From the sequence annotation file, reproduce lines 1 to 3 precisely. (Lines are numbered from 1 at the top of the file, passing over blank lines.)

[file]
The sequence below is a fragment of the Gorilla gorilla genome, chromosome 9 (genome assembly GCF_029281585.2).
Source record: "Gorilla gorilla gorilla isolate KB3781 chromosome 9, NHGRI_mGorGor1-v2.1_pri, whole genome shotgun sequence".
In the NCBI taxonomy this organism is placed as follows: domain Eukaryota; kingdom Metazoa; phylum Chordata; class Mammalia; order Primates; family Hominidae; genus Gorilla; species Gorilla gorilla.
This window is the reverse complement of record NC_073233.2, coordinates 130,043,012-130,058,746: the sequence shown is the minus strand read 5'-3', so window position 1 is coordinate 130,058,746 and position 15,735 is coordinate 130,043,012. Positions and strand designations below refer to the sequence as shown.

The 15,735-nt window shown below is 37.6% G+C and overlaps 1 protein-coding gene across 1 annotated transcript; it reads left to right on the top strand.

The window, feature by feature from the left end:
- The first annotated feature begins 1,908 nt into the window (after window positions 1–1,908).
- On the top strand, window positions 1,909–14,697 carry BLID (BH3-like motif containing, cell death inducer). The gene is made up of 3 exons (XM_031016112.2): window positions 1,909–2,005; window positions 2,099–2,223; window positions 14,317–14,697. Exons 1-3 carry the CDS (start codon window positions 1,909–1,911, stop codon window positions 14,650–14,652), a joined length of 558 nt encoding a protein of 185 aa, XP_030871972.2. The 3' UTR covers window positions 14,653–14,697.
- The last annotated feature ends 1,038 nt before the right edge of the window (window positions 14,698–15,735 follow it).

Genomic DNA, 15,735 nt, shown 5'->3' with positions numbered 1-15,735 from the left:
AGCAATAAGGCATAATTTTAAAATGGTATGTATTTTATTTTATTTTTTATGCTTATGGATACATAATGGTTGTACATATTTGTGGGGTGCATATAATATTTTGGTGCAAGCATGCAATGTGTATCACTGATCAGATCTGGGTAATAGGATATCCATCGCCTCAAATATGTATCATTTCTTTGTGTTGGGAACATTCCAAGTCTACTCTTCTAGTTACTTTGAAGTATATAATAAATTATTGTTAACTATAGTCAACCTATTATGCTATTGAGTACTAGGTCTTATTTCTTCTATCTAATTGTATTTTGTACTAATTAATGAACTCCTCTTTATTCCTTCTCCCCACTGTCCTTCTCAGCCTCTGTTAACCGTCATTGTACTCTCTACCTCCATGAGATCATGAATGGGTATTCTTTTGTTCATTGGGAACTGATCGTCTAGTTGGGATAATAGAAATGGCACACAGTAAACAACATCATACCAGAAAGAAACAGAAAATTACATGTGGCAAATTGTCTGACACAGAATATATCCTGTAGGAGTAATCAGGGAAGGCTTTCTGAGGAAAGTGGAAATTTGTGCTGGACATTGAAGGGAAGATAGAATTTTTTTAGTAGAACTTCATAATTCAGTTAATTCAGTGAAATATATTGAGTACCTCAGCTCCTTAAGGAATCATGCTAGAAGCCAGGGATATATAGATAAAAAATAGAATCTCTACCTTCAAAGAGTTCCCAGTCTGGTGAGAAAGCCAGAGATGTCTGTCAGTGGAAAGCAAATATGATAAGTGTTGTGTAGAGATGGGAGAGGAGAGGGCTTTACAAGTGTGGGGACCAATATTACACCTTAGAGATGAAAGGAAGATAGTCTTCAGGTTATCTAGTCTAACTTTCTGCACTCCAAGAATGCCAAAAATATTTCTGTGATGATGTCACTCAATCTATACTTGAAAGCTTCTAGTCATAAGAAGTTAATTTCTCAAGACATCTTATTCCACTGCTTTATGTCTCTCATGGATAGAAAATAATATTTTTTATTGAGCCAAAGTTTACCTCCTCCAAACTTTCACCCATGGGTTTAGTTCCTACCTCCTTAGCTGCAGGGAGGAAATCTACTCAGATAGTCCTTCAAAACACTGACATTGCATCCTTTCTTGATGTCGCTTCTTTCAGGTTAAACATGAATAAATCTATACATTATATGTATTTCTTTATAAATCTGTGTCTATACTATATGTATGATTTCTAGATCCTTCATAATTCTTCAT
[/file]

The sequence below is a fragment of the Gorilla gorilla genome, chromosome 9 (genome assembly GCF_029281585.2).
Source record: "Gorilla gorilla gorilla isolate KB3781 chromosome 9, NHGRI_mGorGor1-v2.1_pri, whole genome shotgun sequence".
In the NCBI taxonomy this organism is placed as follows: domain Eukaryota; kingdom Metazoa; phylum Chordata; class Mammalia; order Primates; family Hominidae; genus Gorilla; species Gorilla gorilla.